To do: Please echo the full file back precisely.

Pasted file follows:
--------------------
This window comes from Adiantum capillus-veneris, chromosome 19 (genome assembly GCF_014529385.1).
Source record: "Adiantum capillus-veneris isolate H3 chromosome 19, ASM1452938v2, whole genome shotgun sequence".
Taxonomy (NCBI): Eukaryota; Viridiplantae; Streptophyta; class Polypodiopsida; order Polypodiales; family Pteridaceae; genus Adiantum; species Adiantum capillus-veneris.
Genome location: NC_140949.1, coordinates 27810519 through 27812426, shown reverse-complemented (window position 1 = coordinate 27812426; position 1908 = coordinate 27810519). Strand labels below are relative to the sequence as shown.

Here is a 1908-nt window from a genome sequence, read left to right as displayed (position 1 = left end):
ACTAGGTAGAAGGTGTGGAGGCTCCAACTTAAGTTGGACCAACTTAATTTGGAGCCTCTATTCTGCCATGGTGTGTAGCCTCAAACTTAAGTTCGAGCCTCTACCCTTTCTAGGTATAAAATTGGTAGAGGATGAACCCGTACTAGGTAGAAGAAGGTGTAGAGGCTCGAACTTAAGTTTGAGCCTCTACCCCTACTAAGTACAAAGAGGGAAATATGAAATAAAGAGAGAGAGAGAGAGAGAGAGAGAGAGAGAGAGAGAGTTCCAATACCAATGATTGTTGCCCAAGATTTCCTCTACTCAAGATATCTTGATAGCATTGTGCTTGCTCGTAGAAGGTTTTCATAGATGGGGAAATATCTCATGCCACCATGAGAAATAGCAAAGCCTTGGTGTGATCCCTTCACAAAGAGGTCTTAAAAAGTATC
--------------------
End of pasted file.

This window comes from Adiantum capillus-veneris, chromosome 19 (genome assembly GCF_014529385.1).
Source record: "Adiantum capillus-veneris isolate H3 chromosome 19, ASM1452938v2, whole genome shotgun sequence".
Taxonomy (NCBI): Eukaryota; Viridiplantae; Streptophyta; class Polypodiopsida; order Polypodiales; family Pteridaceae; genus Adiantum; species Adiantum capillus-veneris.
Genome location: NC_140949.1, coordinates 27810519 through 27812426, shown reverse-complemented (window position 1 = coordinate 27812426; position 1908 = coordinate 27810519). Strand labels below are relative to the sequence as shown.

Here is a 1908-nt window from a genome sequence, read left to right as displayed (position 1 = left end):
ACTAGGTAGAAGGTGTGGAGGCTCCAACTTAAGTTGGACCAACTTAATTTGGAGCCTCTATTCTGCCATGGTGTGTAGCCTCAAACTTAAGTTCGAGCCTCTACCCTTTCTAGGTATAAAATTGGTAGAGGATGAACCCGTACTAGGTAGAAGAAGGTGTAGAGGCTCGAACTTAAGTTTGAGCCTCTACCCCTACTAAGTACAAAGAGGGAAATATGAAATAAAGAGAGAGAGAGAGAGAGAGAGAGAGAGAGAGAGAGAGTTCCAATACCAATGATTGTTGCCCAAGATTTCCTCTACTCAAGATATCTTGATAGCATTGTGCTTGCTCGTAGAAGGTTTTCATAGATGGGGAAATATCTCATGCCACCATGAGAAATAGCAAAGCCTTGGTGTGATCCCTTCACAAAGAGGTCTTAAAAAGTATC